Mimosa (Albizia julibrissin), also known as the silk tree, is a medium-sized, fast-growing shade tree with a dazzling display of puffy pink flowers each summer. Take its vital information into account to see if it might be a good fit for your next landscaping project.
Mimosas can eventually reach 50 feet in height, but are more commonly seen in the 30 to 40 foot range. They grow faster than almost any other shade tree and have unique flat-topped canopies that are typically as broad as the trees are tall.
Up close, mimosa has soft, silky, almost fernlike foliage, comprised of many tiny oval-shaped leaves arranged together to form the bigger leaf-like structures that appear as leaves when viewed from afar. The foliage is resplendent during the growing season, but tends to hang on to the branches after it turns brown in fall, giving the tree a bit of an unkempt appearance in winter.
The small fragrant flowers appear in early summer and completely cover the canopy of the tree. One of the most magical things about mimosa is how the flowers fall to the ground carpeting the earth with bubble gum-colored petals.
The seeds of mimosa develop in flat, slender bean pods about 3 to 4 inches in length. These tend to stick around through most of the winter together with the leaves, adding to its scraggly appearance at this time of year.
One of mimosa's greatest attributes is it adaptability to a wide range of growing conditions.
Mimosa grows in USDA plant hardiness zones 6 through 9, meaning it tolerates winter temperatures as low as -10 degrees. It is a heat-loving tree, so there is almost nowhere that is too hot for it to grow, except in scorching desert environments.
Light, Soil, and Water
Mimosa is a sun-loving tree, though it can tolerate shade when young if it has the opportunity to grow up into the light. It is extremely adaptable to soil type - sandy soil, heavy clay or anything in between is fine, as long as it is not in standing water. It is one of the most drought tolerant shade trees, growing happily in dry, rocky soil with little or no supplemental irrigation.
As a tough-as-nails tree, mimosas require little in the way of care. They do not need fertilizer, but appreciate a soaking now and then during a heat wave, though they will survive on their own without. Mimosas naturally take on a pleasing from, reminiscent of trees on the African savanna, so pruning generally isn't necessary, unless there are damaged or diseased branches that need to be pruned.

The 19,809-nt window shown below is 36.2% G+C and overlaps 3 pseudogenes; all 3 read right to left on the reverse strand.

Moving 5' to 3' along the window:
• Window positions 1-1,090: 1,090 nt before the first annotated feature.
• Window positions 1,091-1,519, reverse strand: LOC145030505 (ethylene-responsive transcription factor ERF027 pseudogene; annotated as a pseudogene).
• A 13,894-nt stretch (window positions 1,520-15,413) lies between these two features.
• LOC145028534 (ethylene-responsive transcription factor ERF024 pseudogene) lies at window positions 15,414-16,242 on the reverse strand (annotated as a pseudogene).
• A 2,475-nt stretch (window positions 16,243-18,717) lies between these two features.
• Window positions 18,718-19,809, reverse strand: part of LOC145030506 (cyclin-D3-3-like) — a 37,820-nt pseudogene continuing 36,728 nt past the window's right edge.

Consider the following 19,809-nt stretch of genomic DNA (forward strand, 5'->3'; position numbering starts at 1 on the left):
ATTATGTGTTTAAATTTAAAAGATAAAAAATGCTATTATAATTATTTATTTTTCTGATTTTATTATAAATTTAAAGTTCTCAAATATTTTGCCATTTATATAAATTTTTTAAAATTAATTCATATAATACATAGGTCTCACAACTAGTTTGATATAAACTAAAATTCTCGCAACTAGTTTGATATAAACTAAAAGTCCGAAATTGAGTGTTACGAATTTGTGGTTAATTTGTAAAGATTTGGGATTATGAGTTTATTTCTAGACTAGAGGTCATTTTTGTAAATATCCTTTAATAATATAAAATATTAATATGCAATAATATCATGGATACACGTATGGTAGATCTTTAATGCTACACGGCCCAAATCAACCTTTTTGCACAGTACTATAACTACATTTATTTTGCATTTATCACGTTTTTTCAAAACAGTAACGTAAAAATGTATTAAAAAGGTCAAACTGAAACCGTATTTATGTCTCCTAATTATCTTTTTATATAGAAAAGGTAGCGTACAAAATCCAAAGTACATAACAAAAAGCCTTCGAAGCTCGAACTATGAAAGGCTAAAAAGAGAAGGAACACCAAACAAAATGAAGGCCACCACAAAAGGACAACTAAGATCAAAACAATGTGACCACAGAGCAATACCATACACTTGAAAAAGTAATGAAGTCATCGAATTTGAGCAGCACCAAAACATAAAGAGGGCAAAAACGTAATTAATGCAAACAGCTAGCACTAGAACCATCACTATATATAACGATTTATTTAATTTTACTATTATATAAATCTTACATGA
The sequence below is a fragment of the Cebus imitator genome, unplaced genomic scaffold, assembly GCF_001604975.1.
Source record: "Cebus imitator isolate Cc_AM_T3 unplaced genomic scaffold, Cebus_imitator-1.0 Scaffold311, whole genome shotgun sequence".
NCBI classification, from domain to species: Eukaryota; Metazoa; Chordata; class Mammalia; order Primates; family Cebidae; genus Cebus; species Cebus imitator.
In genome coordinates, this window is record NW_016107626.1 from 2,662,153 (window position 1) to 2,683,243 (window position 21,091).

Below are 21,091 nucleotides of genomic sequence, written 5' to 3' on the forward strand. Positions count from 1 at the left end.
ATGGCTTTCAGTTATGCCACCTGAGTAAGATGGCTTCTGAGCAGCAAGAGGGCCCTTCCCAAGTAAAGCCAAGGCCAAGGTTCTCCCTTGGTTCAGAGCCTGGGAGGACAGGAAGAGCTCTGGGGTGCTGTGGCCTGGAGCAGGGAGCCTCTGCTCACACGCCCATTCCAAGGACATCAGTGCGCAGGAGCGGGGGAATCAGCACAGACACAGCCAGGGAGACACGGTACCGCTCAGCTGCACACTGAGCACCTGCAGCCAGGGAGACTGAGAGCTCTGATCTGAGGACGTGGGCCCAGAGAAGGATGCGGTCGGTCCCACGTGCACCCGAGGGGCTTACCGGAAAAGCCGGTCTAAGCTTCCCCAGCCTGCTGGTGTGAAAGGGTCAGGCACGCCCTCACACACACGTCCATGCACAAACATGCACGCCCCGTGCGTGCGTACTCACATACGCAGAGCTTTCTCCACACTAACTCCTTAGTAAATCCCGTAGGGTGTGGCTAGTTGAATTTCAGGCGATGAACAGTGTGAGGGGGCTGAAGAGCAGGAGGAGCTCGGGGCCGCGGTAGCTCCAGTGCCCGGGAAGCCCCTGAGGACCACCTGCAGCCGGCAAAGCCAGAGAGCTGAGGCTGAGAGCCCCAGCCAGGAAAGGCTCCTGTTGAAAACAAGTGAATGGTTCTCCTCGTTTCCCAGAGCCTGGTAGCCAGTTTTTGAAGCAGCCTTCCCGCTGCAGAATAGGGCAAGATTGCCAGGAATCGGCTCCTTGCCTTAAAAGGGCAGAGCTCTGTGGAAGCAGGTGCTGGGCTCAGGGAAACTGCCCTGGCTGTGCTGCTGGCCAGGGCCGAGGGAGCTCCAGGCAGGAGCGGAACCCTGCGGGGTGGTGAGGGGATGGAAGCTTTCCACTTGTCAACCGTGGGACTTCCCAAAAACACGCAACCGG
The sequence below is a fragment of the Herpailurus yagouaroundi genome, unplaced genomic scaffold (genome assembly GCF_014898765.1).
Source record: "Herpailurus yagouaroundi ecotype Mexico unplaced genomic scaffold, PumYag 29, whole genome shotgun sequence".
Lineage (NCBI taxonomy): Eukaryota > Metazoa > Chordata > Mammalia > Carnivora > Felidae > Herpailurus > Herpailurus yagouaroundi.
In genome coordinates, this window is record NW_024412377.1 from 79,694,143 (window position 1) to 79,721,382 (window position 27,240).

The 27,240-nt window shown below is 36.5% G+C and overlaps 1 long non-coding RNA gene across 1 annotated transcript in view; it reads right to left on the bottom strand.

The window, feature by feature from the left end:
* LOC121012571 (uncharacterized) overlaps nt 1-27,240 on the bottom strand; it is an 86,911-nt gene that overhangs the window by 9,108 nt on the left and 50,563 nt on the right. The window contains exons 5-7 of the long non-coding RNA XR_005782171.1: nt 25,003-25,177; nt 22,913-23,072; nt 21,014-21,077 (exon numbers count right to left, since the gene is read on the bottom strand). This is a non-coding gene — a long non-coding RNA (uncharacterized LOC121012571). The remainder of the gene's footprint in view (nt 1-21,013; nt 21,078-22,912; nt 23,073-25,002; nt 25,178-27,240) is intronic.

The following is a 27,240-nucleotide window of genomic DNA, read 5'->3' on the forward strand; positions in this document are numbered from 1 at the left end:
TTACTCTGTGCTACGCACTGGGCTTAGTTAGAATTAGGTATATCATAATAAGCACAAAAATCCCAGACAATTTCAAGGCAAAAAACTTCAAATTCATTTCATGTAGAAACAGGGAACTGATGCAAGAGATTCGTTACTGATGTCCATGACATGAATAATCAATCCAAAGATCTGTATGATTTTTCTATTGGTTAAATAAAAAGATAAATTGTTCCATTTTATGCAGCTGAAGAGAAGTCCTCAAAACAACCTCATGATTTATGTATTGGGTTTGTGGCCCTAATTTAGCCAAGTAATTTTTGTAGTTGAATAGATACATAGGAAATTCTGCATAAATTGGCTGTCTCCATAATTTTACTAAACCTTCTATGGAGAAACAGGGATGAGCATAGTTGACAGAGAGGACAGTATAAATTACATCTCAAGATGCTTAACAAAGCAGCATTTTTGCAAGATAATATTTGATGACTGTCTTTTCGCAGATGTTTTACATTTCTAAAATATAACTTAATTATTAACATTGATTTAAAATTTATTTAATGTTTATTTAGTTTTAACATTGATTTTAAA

Typically, the only type of maintenance that is needed with a mimosa is to rake up the prolific drop of flowers, leaves and seedpods as they fall throughout the year, especially if the tree hangs over a driveway or patio area.
Mimosa is quite resistant to pests and disease, though there are a few that can show up on occasion.
Nectria canker occasionally attacks mimosa trees, which is evident by the pinkish-red growths that appear on the branches as they shrivel and die. There is no feasible way to combat the disease, so it is best to control it by pruning the affected limbs well back into healthy wood and disposing of them.
Fusarium wilt is a much more lethal disease that affects mimosa trees in some areas. The symptoms appear quite suddenly and, unfortunately, there is no way to stop it. The leaves begin to yellow and wither progressively throughout the tree, which typically dies within a year.
The biggest potential problem with mimosas is that they grow a little too well for their own good. Their tremendous adaptability and fast growth rate makes them a weedy species in many areas.
They spread themselves readily by seed and can pop up all over the yard, not to mention in natural areas where their presence can displace native species. Plus, removing the tenacious sprouts from flower beds can be a major chore. If seedlings do appear, try to pull them before they are more than a foot tall as the taproot is difficult to extract once they get any bigger.
There are a few named varieties of mimosa, bred for both ornamental and practical purposes.
Union, Tryon, and Charlotte have been bred for resistance to fusarium wilt, but are not widely available in nurseries. Unfortunately, there are reports that the disease may be overcoming resistance in Tryon and Charlotte.
- Rosea, also known as Ernest Wilson, has brighter pink flowers than the regular species and stays smaller, growing to only 10 or 15 feet in height.
- Alba is a white-flowering species.
- Summer Chocolate has spectacular reddish-brown foliage in summer.
In the Landscape
Mimosa is a short-lived tree, often surviving for only 10 or 20 years, but is incredibly useful where its fast-growing ability is needed. Its picturesque form makes it a perfect focal point in the landscape and it is small enough to be considered for use as a patio tree.
If you're thinking of planting a mimosa, check with a local nursery to see if it is considered an invasive species in your area. If not, it's a great choice for it spectacular flower display and ornate growth habit.